Dad sometimes accused me of being a pessimist. I countered by stating I was a Realist. I grew up being taught ideals about humanity and society that, if they ever existed at all, had long ceased to exist. I’ve spent time, politically and spiritually, on the right and left (and center) and I’ve seen strengths and weaknesses of most every side. I think one of the greatest weaknesses, if not failures, of US progressives is the tendency for many such to live in the magic world of idealism, where things “should” be fair, where justice “should” prevail, where we don’t stoop to dirty dealings or hitting below the belt (politically, perhaps) because “decent” people don’t do that, etc. My wife was brought up in the same tradition, but with no religious background and I thus suspect it was more of a generational thing. And my wife had exhibited those same tendencies her entire life. But the sad fact is, they’re wrong. Life SHOULD be about good, right, fair, just, etc., but it’s NOT, never has been and never will be and most progressives never seem to get out of the clouds to reality-land to freaking understand that. As a result, former Republican strategists like Rick Wilson write openly about destroying progressive and Dems in elections for years because if they even knew how to fight dirty, they wouldn’t. Thus, easy pickings. Is that fair? No. Good? No. Just? No. The way of the world? Fuck yeah! After a dozen years with me, my wife (sadly, the loss of innocence…) reached the point where she got what I was talking about, witnessed countless friends and colleagues rely on the Supreme Court, Constitution, laws regarding violence, homicide, protection by legal authorities, etc., to ensure all would be right and good only to see reality bitch slap them repeatedly so that BLM turns into a “terrorist” group or antiracists and antifascists are labeled extremist terrorist groups by the very goddamn fascists they’re attempting to stop their insane-yet-predictable racist/sexist/theocratic war on America, etc. Despite this, she’s far from the only one to catch herself in a “Should” situation — I occasionally do myself. (But it SHOULD be like this or that… Yeah, but then there’s something called reality and Should gets shoved to the side and you may not like it, but if you don’t or won’t adapt, you’ll get crushed.)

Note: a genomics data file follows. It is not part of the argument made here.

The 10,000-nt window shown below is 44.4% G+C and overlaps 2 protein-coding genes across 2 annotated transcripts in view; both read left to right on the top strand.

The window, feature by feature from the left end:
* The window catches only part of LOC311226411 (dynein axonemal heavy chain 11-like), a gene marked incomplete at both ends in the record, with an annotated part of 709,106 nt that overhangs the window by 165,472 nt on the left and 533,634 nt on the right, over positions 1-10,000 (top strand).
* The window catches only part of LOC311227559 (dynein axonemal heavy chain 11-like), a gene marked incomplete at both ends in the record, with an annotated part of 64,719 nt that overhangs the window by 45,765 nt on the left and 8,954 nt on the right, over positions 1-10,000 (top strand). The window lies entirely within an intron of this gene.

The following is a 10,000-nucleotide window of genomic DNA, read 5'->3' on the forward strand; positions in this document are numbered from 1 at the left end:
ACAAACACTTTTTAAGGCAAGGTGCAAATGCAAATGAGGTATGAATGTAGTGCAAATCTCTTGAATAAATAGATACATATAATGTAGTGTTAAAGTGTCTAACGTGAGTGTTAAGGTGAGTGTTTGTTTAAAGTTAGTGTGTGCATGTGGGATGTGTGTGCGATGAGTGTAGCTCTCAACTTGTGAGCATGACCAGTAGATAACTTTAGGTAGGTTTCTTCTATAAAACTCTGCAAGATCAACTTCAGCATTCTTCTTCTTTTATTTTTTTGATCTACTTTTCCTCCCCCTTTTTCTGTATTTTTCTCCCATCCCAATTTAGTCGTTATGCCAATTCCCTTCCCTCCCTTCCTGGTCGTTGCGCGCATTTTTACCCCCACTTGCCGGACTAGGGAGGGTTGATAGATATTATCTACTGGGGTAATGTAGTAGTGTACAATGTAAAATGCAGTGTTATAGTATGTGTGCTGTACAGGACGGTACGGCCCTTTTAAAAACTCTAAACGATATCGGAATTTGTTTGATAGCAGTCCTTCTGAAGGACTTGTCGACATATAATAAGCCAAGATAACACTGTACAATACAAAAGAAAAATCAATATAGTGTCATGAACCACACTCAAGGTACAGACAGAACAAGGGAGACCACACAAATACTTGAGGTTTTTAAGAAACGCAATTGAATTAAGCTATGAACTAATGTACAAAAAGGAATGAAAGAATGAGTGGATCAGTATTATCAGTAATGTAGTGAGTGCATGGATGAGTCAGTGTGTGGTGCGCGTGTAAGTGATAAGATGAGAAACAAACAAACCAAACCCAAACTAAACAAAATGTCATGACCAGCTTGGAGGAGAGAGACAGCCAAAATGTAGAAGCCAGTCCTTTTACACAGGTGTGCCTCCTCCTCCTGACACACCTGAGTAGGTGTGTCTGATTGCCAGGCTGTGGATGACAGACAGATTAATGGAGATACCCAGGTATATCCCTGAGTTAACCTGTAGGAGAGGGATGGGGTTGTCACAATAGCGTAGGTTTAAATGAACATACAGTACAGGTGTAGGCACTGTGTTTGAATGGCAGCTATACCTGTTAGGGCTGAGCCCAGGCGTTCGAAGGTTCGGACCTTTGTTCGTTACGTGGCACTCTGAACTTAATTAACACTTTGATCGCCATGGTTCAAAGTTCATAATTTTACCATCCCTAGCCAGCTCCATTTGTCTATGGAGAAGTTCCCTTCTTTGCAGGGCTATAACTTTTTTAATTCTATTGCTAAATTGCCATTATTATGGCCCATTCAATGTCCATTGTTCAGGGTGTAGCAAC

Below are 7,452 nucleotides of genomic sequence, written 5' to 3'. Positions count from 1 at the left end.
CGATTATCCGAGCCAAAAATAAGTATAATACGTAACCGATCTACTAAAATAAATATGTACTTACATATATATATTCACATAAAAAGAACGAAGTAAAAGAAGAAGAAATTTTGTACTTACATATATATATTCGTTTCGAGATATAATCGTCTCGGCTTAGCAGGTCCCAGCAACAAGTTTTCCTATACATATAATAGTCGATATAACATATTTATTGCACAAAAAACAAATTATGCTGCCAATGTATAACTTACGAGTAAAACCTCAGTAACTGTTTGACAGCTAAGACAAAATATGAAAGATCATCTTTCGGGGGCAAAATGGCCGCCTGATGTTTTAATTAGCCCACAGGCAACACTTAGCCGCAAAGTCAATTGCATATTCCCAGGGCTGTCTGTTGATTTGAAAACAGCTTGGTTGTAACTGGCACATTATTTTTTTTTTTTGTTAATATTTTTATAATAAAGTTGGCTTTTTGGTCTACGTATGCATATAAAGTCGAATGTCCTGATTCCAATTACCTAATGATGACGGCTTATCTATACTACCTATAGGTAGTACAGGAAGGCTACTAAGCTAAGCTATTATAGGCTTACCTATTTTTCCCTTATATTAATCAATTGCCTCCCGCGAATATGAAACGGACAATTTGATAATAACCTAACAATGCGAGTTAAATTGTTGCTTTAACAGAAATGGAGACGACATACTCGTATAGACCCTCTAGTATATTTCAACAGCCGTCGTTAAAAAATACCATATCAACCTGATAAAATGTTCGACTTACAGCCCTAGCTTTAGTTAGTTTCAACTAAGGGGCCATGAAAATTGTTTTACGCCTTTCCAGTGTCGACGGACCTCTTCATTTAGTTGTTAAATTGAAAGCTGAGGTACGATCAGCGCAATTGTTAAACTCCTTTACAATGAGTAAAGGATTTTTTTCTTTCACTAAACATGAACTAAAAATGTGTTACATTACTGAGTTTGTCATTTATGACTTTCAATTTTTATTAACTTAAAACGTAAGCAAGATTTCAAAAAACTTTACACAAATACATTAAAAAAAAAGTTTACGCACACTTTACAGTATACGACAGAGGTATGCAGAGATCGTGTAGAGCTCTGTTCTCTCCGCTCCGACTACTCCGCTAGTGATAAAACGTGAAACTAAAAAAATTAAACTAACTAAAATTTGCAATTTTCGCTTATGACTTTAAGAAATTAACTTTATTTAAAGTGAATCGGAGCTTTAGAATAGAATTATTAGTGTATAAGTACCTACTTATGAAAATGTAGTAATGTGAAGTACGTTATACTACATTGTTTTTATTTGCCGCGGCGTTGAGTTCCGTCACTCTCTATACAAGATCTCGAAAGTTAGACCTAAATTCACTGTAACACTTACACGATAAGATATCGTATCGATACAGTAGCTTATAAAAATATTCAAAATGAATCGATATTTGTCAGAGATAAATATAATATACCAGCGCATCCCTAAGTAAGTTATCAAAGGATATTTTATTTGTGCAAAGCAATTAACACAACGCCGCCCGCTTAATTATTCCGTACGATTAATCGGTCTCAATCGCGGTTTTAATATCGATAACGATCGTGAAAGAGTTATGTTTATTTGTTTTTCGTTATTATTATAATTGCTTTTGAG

Dad was a very smart, educated self-made man who worked his ass off. I don’t begrudge him finding some optimism and a sort of happiness in this and similar books and authors. But just because I don’t doesn’t mean I’m a bad person or hateful or a bad “fatalist” (though fatalism and nihilism occasionally make more sense to me than some other ideologies). I just know that far too many people are influenced by these types of things and Peale, from all I know, wasn’t a charlatan, but many out there are — I doubt I need to recite the many examples of the Prosperity Gospel crowd getting aging widows and pensioners to send in their monthly checks while the recipients buy yet another personal jet, island or Rolls, etc. Is that cynical to say? Who cares, cause it’s the truth, it’s reality and it may suck, but if you’re going to hide your head in the sand cause reality sucks, then IMO you’ll deserve what you may have coming at some point. Life isn’t peaches and cream except for a very few and while we “should” strive to personally grow, ideally help some others when possible, etc., rejecting or denying reality in the process is disingenuous at best.